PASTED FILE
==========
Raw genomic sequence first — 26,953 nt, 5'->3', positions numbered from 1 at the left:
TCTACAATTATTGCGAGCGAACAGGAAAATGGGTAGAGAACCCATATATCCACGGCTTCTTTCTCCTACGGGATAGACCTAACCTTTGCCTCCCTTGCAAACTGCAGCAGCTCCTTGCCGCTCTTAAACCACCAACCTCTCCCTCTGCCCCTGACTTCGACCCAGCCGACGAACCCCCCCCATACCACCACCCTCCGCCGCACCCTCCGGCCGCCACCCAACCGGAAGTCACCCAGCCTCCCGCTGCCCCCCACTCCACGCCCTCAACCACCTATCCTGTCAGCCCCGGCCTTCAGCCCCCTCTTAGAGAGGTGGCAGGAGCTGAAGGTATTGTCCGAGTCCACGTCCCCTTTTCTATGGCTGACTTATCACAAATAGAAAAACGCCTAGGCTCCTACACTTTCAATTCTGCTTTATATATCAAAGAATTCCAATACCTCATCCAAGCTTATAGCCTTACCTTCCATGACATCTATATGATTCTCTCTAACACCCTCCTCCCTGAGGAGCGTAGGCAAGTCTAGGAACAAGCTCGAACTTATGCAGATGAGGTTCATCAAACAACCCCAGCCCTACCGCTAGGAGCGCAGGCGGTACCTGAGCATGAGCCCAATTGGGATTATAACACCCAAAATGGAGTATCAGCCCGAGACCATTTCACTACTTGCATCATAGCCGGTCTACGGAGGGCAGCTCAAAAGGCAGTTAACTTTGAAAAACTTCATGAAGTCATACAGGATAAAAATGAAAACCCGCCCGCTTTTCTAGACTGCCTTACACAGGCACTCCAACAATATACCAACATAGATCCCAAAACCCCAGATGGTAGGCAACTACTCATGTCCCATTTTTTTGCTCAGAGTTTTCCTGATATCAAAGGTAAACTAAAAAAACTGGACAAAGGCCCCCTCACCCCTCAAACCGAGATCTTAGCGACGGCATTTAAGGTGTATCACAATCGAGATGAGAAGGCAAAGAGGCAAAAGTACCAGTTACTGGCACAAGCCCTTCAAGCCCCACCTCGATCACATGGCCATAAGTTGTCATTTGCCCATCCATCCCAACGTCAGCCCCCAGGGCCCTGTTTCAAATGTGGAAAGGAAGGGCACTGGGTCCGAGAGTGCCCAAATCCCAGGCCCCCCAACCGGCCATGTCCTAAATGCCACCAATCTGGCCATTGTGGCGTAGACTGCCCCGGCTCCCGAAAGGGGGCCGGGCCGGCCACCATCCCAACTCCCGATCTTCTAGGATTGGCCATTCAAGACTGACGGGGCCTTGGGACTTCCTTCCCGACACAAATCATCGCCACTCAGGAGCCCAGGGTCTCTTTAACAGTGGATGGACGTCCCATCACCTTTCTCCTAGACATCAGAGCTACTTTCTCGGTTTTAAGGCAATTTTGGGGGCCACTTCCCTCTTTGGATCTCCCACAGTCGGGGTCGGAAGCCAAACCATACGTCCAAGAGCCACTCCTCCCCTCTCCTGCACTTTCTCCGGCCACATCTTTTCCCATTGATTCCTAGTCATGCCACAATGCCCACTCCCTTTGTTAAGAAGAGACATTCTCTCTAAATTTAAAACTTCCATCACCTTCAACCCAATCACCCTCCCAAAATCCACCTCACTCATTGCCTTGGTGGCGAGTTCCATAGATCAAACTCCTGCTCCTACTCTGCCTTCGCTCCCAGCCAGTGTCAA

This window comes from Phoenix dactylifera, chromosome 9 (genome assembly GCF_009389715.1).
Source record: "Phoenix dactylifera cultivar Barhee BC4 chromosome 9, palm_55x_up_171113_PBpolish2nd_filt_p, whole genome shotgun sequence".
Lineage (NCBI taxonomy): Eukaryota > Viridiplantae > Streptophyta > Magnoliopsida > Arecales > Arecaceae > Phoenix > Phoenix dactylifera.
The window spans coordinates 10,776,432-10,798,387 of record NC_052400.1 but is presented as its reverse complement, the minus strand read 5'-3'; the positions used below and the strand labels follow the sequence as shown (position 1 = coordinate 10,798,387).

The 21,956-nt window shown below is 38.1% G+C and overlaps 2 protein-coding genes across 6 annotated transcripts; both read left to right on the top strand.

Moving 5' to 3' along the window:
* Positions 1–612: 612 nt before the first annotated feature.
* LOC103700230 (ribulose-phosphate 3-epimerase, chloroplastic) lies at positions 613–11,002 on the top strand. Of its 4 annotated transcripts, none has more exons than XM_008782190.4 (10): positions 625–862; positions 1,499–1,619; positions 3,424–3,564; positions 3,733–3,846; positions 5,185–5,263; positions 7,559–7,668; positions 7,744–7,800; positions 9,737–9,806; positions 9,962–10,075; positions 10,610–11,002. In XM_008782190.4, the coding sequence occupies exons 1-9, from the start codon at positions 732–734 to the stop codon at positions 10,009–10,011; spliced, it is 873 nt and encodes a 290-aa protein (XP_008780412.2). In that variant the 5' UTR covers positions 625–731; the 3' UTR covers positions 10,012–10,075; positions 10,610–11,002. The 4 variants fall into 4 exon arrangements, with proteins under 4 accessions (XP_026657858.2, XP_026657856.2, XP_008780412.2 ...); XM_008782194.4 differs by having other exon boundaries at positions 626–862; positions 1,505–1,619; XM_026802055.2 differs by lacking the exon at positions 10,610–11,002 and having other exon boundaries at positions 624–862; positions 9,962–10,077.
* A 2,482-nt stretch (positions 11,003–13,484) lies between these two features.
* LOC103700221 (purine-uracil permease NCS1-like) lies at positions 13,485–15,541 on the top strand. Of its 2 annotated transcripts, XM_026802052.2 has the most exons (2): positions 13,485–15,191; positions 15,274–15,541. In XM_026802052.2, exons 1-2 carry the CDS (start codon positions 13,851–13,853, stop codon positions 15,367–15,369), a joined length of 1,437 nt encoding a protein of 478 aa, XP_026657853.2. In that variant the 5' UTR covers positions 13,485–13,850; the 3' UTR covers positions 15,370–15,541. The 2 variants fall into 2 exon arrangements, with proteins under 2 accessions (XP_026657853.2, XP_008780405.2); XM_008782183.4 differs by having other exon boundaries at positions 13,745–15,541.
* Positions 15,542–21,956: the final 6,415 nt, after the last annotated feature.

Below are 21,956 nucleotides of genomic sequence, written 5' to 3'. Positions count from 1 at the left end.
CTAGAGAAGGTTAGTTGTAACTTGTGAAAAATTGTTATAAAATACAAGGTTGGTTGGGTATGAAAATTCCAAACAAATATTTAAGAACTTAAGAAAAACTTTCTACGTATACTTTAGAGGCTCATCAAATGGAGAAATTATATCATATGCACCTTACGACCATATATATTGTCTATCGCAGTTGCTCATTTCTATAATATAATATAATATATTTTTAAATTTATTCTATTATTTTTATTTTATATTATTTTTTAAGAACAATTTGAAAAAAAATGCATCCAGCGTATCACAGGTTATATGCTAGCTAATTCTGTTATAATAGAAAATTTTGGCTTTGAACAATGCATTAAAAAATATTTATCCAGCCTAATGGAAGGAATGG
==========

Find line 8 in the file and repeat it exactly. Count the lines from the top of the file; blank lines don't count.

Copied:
Moving 5' to 3' along the window: